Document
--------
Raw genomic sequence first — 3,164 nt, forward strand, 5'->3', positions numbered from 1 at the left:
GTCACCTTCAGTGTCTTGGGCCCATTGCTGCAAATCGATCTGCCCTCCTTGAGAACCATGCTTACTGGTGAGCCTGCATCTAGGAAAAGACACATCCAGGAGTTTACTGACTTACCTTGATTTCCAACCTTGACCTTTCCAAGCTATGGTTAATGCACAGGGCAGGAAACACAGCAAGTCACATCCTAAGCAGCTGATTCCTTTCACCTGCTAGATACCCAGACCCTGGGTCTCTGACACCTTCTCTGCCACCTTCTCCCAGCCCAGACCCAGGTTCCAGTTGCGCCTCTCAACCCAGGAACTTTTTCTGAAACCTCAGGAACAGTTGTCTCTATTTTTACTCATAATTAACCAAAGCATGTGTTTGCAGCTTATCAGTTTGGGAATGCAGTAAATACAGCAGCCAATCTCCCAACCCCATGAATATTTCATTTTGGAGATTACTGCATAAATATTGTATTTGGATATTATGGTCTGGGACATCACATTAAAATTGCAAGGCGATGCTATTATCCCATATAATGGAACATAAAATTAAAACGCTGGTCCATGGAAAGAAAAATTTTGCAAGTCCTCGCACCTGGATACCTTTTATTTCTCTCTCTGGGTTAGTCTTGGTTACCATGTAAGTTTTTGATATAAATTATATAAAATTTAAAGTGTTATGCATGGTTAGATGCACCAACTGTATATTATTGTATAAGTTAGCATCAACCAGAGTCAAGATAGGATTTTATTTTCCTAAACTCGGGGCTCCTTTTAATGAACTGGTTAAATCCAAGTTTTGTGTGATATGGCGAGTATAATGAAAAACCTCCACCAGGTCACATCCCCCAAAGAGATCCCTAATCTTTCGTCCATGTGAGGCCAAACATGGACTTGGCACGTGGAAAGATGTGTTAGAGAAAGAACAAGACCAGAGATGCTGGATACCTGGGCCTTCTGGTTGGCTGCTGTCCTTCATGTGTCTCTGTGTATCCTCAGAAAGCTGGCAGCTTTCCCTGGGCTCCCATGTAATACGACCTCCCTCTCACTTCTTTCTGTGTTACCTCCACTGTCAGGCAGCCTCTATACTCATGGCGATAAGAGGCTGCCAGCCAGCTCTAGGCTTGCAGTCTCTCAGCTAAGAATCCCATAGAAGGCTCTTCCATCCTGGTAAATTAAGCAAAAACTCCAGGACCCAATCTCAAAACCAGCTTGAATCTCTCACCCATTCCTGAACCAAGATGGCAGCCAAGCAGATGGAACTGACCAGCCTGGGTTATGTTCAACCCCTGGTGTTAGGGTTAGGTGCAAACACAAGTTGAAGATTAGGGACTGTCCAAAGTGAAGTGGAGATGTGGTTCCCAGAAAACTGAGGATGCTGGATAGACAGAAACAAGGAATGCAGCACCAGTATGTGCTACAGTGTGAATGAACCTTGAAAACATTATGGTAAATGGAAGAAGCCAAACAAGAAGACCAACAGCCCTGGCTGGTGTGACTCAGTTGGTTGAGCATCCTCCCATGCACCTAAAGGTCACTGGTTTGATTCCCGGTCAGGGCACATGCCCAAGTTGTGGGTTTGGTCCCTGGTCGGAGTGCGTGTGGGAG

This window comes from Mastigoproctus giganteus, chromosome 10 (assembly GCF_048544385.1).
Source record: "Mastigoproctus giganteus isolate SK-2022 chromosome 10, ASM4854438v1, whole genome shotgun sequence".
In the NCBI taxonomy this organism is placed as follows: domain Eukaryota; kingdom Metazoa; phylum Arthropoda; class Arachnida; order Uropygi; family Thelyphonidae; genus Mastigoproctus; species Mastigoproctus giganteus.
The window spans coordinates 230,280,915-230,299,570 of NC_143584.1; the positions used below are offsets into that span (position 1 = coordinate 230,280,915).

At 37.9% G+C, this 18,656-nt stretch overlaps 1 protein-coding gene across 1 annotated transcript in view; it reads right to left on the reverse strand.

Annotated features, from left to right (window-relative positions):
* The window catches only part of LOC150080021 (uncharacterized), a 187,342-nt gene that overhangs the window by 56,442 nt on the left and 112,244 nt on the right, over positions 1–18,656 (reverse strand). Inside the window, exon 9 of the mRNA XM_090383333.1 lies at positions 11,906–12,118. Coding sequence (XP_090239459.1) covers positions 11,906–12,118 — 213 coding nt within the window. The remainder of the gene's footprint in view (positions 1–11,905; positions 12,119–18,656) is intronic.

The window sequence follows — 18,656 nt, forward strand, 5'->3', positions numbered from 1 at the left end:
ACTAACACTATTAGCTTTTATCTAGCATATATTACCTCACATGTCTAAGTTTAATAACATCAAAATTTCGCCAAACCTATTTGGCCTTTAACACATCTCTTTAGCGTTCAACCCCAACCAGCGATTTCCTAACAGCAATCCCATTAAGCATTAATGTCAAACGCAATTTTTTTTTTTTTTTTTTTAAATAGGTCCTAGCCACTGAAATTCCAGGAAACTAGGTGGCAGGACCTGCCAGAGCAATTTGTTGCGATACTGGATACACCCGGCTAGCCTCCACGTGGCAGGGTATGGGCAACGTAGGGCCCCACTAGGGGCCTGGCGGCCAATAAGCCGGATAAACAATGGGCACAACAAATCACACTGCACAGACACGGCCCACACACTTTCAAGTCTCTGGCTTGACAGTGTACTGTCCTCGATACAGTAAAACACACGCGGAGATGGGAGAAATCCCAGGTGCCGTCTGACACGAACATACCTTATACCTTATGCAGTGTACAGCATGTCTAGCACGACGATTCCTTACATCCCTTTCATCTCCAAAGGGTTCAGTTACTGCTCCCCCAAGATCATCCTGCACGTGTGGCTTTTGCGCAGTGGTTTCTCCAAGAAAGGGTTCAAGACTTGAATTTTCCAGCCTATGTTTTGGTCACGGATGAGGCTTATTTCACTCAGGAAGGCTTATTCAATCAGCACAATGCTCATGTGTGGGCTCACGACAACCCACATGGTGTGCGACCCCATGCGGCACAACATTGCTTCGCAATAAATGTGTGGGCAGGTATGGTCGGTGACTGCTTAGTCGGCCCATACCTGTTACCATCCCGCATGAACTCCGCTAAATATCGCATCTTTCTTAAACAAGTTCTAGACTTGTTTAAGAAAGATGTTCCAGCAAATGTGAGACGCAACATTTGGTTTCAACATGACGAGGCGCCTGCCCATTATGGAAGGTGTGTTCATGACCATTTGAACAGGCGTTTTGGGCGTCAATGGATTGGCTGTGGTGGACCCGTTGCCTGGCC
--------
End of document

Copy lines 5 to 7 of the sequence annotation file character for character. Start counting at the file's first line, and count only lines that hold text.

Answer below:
In the NCBI taxonomy this organism is placed as follows: domain Eukaryota; kingdom Metazoa; phylum Arthropoda; class Arachnida; order Uropygi; family Thelyphonidae; genus Mastigoproctus; species Mastigoproctus giganteus.
The window spans coordinates 230,280,915-230,299,570 of NC_143584.1; the positions used below are offsets into that span (position 1 = coordinate 230,280,915).

At 37.9% G+C, this 18,656-nt stretch overlaps 1 protein-coding gene across 1 annotated transcript in view; it reads right to left on the reverse strand.